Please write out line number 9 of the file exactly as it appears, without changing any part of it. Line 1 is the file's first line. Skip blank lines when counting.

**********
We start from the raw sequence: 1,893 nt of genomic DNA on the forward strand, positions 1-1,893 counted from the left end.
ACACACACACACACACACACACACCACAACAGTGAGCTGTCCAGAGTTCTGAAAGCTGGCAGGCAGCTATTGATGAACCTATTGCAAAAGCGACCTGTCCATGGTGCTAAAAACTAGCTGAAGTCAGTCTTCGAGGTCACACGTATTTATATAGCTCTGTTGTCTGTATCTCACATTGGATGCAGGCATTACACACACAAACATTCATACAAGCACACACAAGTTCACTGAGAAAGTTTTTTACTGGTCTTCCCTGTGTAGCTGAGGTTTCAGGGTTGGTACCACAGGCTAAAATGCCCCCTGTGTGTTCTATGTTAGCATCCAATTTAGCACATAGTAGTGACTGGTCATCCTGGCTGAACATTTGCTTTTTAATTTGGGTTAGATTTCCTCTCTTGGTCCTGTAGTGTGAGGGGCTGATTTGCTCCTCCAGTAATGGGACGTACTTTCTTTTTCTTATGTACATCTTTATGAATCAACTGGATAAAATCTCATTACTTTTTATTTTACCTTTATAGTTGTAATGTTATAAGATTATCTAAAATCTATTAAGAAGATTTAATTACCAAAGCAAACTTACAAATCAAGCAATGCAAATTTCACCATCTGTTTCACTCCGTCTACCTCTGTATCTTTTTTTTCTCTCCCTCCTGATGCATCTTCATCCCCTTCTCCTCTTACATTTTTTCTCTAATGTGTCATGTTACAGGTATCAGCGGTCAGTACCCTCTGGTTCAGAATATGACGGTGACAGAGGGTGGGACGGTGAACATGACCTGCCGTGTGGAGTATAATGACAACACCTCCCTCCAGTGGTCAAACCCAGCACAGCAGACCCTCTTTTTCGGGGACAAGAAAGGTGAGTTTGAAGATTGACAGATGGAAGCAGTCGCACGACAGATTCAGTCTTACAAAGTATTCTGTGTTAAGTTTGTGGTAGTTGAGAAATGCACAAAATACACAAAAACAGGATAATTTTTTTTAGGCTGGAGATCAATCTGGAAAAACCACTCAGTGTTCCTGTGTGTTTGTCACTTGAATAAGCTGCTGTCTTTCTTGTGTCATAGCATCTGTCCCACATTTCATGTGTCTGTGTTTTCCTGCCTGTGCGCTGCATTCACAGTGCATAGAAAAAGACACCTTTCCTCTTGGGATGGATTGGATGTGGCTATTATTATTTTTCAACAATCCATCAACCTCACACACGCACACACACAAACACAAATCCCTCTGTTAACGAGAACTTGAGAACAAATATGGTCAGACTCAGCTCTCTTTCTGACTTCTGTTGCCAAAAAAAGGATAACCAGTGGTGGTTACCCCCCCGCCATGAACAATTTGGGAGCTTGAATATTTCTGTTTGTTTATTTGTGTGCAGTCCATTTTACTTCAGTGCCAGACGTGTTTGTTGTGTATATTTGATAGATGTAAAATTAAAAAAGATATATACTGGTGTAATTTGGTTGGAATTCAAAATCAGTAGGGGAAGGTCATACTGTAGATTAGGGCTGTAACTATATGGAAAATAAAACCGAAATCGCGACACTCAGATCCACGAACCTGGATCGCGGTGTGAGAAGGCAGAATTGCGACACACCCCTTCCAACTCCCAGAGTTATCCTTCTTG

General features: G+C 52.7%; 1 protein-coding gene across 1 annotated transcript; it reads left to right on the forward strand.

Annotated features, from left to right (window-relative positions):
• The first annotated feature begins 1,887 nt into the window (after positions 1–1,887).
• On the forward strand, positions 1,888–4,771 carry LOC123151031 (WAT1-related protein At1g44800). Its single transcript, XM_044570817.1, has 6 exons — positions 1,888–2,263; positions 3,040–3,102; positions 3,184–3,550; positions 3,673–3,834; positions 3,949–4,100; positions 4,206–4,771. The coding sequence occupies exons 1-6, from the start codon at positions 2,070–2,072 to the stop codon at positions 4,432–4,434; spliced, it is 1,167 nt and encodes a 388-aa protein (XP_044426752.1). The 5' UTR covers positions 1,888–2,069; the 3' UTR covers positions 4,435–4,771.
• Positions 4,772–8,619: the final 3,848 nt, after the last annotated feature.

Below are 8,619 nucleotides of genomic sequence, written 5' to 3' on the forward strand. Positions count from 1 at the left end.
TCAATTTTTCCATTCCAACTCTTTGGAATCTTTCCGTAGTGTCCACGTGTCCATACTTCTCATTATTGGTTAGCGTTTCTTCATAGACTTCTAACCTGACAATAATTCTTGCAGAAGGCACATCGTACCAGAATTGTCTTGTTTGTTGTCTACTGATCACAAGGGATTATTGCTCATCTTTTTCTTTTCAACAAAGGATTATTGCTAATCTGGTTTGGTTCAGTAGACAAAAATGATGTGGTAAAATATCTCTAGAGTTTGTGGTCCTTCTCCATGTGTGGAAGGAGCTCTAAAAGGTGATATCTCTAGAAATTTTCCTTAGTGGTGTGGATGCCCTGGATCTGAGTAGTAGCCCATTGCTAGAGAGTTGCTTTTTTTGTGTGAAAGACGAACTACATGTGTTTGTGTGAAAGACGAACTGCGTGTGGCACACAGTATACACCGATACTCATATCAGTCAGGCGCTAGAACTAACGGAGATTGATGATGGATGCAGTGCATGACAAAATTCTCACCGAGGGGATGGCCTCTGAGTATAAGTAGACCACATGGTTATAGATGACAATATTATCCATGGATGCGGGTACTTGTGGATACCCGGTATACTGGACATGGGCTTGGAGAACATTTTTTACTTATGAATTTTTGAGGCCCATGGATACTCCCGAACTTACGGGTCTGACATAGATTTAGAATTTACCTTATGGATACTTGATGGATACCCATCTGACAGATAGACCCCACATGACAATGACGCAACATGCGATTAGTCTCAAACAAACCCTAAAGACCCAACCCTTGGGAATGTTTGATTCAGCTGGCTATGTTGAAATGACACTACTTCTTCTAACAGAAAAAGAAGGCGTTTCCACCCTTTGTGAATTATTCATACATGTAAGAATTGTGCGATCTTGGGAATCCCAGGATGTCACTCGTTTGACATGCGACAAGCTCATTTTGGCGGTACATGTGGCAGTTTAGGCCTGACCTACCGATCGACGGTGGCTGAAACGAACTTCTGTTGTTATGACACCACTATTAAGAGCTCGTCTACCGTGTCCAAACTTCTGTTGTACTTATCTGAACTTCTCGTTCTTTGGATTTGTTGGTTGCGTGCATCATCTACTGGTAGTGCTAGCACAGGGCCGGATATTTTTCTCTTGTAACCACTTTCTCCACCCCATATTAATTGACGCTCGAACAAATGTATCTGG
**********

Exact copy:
TCAATTTTTCCATTCCAACTCTTTGGAATCTTTCCGTAGTGTCCACGTGTCCATACTTCTCATTATTGGTTAGCGTTTCTTCATAGACTTCTAACCTGACAATAATTCTTGCAGAAGGCACATCGTACCAGAATTGTCTTGTTTGTTGTCTACTGATCACAAGGGATTATTGCTCATCTTTTTCTTTTCAACAAAGGATTATTGCTAATCTGGTTTGGTTCAGTAGACAAAAATGATGTGGTAAAATATCTCTAGAGTTTGTGGTCCTTCTCCATGTGTGGAAGGAGCTCTAAAAGGTGATATCTCTAGAAATTTTCCTTAGTGGTGTGGATGCCCTGGATCTGAGTAGTAGCCCATTGCTAGAGAGTTGCTTTTTTTGTGTGAAAGACGAACTACATGTGTTTGTGTGAAAGACGAACTGCGTGTGGCACACAGTATACACCGATACTCATATCAGTCAGGCGCTAGAACTAACGGAGATTGATGATGGATGCAGTGCATGACAAAATTCTCACCGAGGGGATGGCCTCTGAGTATAAGTAGACCACATGGTTATAGATGACAATATTATCCATGGATGCGGGTACTTGTGGATACCCGGTATACTGGACATGGGCTTGGAGAACATTTTTTACTTATGAATTTTTGAGGCCCATGGATACTCCCGAACTTACGGGTCTGACATAGATTTAGAATTTACCTTATGGATACTTGATGGATACCCATCTGACAGATAGACCCCACATGACAATGACGCAACATGCGATTAGTCTCAAACAAACCCTAAAGACCCAACCCTTGGGAATGTTTGATTCAGCTGGCTATGTTGAAATGACACTACTTCTTCTAACAGAAAAAGAAGGCGTTTCCACCCTTTGTGAATTATTCATACATGTAAGAATTGTGCGATCTTGGGAATCCCAGGATGTCACTCGTTTGACATGCGACAAGCTCATTTTGGCGGTACATGTGGCAGTTTAGGCCTGACCTACCGATCGACGGTGGCTGAAACGAACTTCTGTTGTTATGACACCACTATTAAGAGCTCGTCTACCGTGTCCAAACTTCTGTTGTACTTATCTGAACTTCTCGTTCTTTGGATTTGTTGGTTGCGTGCATCATCTACTGGTAGTGCTAGCACAGGGCCGGATATTTTTCTCTTGTAACCACTTTCTCCACCCCATATTAATTGACGCTCGAACAAATGTATCTGG